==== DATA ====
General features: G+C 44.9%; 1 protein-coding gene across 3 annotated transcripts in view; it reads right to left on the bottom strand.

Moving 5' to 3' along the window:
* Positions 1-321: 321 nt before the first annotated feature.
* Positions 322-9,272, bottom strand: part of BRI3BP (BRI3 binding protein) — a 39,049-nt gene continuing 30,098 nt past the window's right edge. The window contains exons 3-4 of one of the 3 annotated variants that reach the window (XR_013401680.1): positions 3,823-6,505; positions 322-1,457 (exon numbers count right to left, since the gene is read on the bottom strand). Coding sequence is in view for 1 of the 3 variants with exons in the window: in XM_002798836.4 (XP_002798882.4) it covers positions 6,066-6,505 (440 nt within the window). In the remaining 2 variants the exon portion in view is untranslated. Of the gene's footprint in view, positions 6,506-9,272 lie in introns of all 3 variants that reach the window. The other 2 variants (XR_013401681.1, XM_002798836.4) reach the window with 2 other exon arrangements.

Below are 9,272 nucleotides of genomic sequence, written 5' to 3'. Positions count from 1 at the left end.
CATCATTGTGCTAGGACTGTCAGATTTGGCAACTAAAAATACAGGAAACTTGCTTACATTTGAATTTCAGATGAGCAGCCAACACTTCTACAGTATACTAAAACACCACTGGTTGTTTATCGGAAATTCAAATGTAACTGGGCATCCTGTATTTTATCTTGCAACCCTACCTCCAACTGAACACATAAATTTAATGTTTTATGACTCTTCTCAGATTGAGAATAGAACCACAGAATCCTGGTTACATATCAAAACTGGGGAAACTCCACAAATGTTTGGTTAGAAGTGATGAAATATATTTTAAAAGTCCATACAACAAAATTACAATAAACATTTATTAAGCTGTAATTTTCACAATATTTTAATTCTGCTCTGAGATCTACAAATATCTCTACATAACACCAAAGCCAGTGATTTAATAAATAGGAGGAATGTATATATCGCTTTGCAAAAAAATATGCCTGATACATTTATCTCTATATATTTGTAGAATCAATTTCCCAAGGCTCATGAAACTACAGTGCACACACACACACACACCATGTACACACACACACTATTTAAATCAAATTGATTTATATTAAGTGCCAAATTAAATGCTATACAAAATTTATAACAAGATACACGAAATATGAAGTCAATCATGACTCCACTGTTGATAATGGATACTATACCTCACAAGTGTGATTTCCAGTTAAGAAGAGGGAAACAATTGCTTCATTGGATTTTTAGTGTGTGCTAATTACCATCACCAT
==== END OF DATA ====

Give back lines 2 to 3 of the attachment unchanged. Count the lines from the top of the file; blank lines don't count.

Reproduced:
Moving 5' to 3' along the window:
* Positions 1-321: 321 nt before the first annotated feature.